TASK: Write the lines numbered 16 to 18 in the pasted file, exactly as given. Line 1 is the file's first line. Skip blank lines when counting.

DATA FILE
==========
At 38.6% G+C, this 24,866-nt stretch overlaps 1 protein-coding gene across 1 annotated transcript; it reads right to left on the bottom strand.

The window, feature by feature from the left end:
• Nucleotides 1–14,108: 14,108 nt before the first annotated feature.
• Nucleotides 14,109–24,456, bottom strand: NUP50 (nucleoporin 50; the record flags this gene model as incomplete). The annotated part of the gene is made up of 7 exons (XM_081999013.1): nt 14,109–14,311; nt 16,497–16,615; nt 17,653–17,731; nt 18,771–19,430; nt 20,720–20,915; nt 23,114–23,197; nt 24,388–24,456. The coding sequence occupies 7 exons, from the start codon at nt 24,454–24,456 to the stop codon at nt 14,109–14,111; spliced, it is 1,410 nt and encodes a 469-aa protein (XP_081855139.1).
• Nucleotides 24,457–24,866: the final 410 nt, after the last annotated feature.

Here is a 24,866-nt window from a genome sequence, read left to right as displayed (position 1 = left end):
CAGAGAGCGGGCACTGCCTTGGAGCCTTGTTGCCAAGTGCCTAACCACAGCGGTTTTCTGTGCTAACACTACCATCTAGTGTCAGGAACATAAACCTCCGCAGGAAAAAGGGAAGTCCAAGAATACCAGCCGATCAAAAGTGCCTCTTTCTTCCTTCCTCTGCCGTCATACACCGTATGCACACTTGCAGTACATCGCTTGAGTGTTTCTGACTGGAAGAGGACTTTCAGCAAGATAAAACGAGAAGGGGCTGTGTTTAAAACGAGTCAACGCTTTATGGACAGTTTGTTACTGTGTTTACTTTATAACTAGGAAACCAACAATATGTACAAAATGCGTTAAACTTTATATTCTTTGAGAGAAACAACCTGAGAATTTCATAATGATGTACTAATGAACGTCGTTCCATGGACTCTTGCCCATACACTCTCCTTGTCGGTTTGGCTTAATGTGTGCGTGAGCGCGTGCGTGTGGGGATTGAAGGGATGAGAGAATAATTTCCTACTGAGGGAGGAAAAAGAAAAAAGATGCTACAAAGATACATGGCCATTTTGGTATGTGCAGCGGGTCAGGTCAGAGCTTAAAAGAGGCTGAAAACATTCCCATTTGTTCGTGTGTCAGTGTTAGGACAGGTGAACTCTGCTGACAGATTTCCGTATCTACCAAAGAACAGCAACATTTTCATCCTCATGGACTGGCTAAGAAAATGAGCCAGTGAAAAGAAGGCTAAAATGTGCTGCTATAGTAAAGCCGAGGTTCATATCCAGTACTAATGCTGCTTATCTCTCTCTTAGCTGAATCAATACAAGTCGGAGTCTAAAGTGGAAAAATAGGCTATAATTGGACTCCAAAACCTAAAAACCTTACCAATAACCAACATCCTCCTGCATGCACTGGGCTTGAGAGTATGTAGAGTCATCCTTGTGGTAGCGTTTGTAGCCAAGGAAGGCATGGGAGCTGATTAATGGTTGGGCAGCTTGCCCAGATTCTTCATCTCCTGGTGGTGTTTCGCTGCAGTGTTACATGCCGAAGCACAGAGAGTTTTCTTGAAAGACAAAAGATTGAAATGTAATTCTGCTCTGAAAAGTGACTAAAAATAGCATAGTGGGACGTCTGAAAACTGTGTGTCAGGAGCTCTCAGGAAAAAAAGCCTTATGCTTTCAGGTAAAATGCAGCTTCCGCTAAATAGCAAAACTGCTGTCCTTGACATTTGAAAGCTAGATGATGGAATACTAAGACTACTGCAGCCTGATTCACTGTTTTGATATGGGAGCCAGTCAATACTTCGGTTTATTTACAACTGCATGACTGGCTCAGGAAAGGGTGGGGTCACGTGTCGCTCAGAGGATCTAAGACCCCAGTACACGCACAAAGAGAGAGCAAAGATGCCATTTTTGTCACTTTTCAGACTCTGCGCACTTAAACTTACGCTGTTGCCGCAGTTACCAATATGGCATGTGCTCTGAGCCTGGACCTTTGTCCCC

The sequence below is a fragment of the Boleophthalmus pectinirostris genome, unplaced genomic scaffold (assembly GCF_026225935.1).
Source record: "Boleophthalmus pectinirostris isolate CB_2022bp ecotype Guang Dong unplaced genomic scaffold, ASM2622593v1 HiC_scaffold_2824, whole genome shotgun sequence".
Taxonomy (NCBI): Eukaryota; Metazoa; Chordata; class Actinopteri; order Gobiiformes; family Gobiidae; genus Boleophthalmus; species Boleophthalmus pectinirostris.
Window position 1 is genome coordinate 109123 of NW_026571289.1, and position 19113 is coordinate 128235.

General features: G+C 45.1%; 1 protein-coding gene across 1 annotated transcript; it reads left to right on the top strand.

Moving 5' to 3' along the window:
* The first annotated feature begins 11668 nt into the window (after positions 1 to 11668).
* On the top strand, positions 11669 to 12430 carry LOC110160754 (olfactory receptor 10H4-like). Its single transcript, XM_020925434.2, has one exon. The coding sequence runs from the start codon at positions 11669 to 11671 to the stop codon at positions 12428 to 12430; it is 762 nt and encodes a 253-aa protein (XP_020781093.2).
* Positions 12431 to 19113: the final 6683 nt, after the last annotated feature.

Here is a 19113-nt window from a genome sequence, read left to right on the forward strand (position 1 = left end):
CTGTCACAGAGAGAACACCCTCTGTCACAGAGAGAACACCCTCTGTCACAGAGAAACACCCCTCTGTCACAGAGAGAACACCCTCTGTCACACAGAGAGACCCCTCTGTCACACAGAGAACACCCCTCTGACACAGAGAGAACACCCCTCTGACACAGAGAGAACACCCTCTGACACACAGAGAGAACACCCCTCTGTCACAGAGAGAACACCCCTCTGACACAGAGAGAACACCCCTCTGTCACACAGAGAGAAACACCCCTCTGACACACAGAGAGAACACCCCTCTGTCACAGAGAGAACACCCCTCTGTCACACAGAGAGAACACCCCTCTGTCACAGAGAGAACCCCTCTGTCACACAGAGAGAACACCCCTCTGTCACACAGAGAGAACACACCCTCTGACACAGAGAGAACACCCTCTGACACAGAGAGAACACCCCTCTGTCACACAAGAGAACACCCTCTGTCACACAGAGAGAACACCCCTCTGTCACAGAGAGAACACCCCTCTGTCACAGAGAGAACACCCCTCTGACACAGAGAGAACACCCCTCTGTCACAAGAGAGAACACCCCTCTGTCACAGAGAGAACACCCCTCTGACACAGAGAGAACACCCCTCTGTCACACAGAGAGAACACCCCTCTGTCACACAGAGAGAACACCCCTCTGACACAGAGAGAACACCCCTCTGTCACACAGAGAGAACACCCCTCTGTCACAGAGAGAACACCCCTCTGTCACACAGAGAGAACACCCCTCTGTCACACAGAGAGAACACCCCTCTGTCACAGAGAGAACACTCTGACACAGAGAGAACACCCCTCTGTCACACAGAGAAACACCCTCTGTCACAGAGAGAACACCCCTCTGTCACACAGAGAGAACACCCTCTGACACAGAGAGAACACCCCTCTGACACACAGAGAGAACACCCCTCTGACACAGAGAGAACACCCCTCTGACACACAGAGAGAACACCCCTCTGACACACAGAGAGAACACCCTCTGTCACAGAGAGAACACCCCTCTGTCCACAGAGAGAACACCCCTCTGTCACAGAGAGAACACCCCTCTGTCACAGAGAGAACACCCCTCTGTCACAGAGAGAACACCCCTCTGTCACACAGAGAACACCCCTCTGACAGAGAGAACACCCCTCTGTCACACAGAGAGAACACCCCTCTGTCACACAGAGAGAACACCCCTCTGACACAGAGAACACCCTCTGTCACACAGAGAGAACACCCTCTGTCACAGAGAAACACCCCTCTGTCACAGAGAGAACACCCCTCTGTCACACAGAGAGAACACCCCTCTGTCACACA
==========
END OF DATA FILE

* Positions 12431 to 19113: the final 6683 nt, after the last annotated feature.

Here is a 19113-nt window from a genome sequence, read left to right on the forward strand (position 1 = left end):
CTGTCACAGAGAGAACACCCTCTGTCACAGAGAGAACACCCTCTGTCACAGAGAAACACCCCTCTGTCACAGAGAGAACACCCTCTGTCACACAGAGAGACCCCTCTGTCACACAGAGAACACCCCTCTGACACAGAGAGAACACCCCTCTGACACAGAGAGAACACCCTCTGACACACAGAGAGAACACCCCTCTGTCACAGAGAGAACACCCCTCTGACACAGAGAGAACACCCCTCTGTCACACAGAGAGAAACACCCCTCTGACACACAGAGAGAACACCCCTCTGTCACAGAGAGAACACCCCTCTGTCACACAGAGAGAACACCCCTCTGTCACAGAGAGAACCCCTCTGTCACACAGAGAGAACACCCCTCTGTCACACAGAGAGAACACACCCTCTGACACAGAGAGAACACCCTCTGACACAGAGAGAACACCCCTCTGTCACACAAGAGAACACCCTCTGTCACACAGAGAGAACACCCCTCTGTCACAGAGAGAACACCCCTCTGTCACAGAGAGAACACCCCTCTGACACAGAGAGAACACCCCTCTGTCACAAGAGAGAACACCCCTCTGTCACAGAGAGAACACCCCTCTGACACAGAGAGAACACCCCTCTGTCACACAGAGAGAACACCCCTCTGTCACACAGAGAGAACACCCCTCTGACACAGAGAGAACACCCCTCTGTCACACAGAGAGAACACCCCTCTGTCACAGAGAGAACACCCCTCTGTCACACAGAGAGAACACCCCTCTGTCACACAGAGAGAACACCCCTCTGTCACAGAGAGAACACTCTGACACAGAGAGAACACCCCTCTGTCACACAGAGAAACACCCTCTGTCACAGAGAGAACACCCCTCTGTCACACAGAGAGAACACCCTCTGACACAGAGAGAACACCCCTCTGACACACAGAGAGAACACCCCTCTGACACAGAGAGAACACCCCTCTGACACACAGAGAGAACACCCCTCTGACACACAGAGAGAACACCCTCTGTCACAGAGAGAACACCCCTCTGTCCACAGAGAGAACACCCCTCTGTCACAGAGAGAACACCCCTCTGTCACAGAGAGAACACCCCTCTGTCACAGAGAGAACACCCCTCTGTCACACAGAGAACACCCCTCTGACAGAGAGAACACCCCTCTGTCACACAGAGAGAACACCCCTCTGTCACACAGAGAGAACACCCCTCTGACACAGAGAACACCCTCTGTCACACAGAGAGAACACCCTCTGTCACAGAGAAACACCCCTCTGTCACAGAGAGAACACCCCTCTGTCACACAGAGAGAACACCCCTCTGTCACACA